Finding hobbies and activities that enrich your life is important at any age. But here at Sixty and Me, we know that it’s especially important to pursue these passions as we get older.
Knitting is a very popular hobby in the Sixty and Me community, and we have many new and beginner knitters among us. Making sure that we have the right materials and tools to embark on our knitting journey is essential.
We are joined today by Nancy Queen, knitting professional and owner of the online shop nobleknits.com. Nancy is going to give us a basic overview on the materials and tools that we need to get started with knitting.
Let’s see what she has to say!
When you start knitting, Nancy tells us that it’s important to think of the tools that we need, similar to how a painter would think of her paint brushes and palettes. There are a few basic items that every knitter needs. And these items will stay with you throughout the years.
For instance, the needles you purchase will be an investment for what you use in the future. Nancy recommends new knitters start with bamboo needles. Bamboo needles offer more grip than metal needles and feel pleasant and warm in your hands.
If you’re confused about needle size, simply look at the yarn skein; it has a little chart that will recommend what needle size is most appropriate for that particular yarn. In general, Nancy says that a size eight needle and a few balls of a worsted weight yarn are a great place for a beginner to start.
As your knitting skills improve, you can explore different needles such as round or circular needles. These are excellent for knitting in a round style, knitting in small spaces, or when working on larger projects. But keep in mind, these types of needles are generally for the more advanced knitter.
When it comes to yarn, the choices are endless. Colors, fabrics, weights – it can be overwhelming for a beginner!
Nancy advises starting with the most basic yarn – a middle grade yarn called a worsted weight. She really likes the Ewe Ewe brand because it’s not too thick, not too thin.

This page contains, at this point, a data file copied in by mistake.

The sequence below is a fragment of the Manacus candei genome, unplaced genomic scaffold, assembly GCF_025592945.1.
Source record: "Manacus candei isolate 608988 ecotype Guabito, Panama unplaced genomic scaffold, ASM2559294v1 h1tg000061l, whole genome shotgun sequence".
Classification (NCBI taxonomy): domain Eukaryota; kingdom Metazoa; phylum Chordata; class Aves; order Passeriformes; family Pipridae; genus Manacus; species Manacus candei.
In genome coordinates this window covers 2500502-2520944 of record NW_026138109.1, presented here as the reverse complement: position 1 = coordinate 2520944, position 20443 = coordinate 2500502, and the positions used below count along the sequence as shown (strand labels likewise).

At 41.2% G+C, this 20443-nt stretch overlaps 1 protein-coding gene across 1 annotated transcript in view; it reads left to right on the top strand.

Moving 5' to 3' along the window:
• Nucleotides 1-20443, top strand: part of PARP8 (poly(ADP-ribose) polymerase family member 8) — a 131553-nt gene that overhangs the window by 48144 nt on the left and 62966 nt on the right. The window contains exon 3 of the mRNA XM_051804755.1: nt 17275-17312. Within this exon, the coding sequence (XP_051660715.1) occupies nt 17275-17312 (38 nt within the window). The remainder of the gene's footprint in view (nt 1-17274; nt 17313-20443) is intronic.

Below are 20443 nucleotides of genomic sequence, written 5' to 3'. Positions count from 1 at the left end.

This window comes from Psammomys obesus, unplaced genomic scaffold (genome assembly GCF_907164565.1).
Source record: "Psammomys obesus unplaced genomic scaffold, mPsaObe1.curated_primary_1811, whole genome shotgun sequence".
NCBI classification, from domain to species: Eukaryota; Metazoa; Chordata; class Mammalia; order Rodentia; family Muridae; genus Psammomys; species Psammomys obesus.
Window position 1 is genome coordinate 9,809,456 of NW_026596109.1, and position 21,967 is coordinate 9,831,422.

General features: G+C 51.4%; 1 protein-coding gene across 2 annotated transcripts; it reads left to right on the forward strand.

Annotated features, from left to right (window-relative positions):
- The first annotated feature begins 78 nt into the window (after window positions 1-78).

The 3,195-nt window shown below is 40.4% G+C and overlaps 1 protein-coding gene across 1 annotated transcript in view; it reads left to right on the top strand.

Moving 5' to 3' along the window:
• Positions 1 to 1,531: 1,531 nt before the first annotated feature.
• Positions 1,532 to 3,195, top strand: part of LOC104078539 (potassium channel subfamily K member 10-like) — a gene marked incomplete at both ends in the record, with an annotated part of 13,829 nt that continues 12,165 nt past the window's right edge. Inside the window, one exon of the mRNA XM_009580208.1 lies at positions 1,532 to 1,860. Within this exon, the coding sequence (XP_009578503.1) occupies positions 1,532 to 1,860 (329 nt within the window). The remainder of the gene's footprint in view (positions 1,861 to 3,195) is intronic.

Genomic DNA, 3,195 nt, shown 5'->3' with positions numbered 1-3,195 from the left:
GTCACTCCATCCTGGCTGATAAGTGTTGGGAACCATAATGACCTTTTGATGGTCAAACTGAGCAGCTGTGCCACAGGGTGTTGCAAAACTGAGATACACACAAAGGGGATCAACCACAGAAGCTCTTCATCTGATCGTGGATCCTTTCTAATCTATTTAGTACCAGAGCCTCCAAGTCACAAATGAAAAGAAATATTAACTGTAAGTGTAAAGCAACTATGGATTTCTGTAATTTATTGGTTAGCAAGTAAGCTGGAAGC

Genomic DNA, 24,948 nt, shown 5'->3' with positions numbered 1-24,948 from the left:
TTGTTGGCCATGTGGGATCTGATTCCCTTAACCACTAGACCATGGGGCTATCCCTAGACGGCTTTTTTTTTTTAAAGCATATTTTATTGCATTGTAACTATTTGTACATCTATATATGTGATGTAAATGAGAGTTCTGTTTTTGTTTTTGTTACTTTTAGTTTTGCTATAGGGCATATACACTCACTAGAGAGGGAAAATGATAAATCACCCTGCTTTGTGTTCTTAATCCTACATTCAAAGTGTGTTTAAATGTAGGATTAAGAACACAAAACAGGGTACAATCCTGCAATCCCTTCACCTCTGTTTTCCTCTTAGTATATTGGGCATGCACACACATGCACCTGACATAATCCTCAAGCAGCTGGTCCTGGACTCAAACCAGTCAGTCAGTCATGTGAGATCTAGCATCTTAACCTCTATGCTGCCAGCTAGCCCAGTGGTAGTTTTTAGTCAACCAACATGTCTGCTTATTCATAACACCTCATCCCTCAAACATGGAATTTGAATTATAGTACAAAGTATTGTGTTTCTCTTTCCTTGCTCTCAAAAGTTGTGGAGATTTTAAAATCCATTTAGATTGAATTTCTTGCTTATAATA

You’ll also want to consider color when choosing a yarn. Go for a color that makes you happy – it will make the knitting process that much more enjoyable!
Nancy also recommends choosing a smooth yarn to start. This will allow you to better understand how the stitches are formed. When you understand how the stitches are formed, it’s easier to fix your mistakes.
In terms of yarn thickness, there’s a lot of variety available. You can use anything from a very skinny, ultra-fine yarn to a super thick yarn. How you want your finished product to look will help you choose the right thickness.
Let’s not forget about all the choices you have regarding yarn fibers. There are wools, cashmeres, natural fibers, manmade fibers, cottons and hemps. And there are even combinations of some fibers! It really comes down to what you are knitting, durability needs and personal preference for choosing the right yarn fiber.
Nancy advises beginners to start by watching videos, going to a knitting class or learning from a friend. Before getting started with patterns, it’s important to use your yarn and cast on 10 to 15 stitches and knit every row. This will allow you to watch your stitches improve!
Getting the basic technique down is step one. Once you accomplish that, Nancy says that her website offers links to plenty of free beginner patterns.
Nancy offers us an important piece of advice in saying that knitting is meant to be enjoyed – it’s a fun hobby, not work! Don’t be too hard on yourself and embrace your mistakes. Mistakes are a great way to learn and improve your knitting skills.
Getting started with knitting is pretty simple – all you need are a few specific materials and tools! Get yourself a pair of 8- to 10-inch straight bamboo needles, basic yarn, a pair of scissors, a finishing needle to weave in your yarn and a measuring tape and you’re ready to go!
So, what are you waiting for? Start your knitting journey today!
Have you ever thought about knitting as a possible hobby? Do you see yourself creating colorful things? What projects are of greatest interest to you? Please add your comments and questions to the conversation.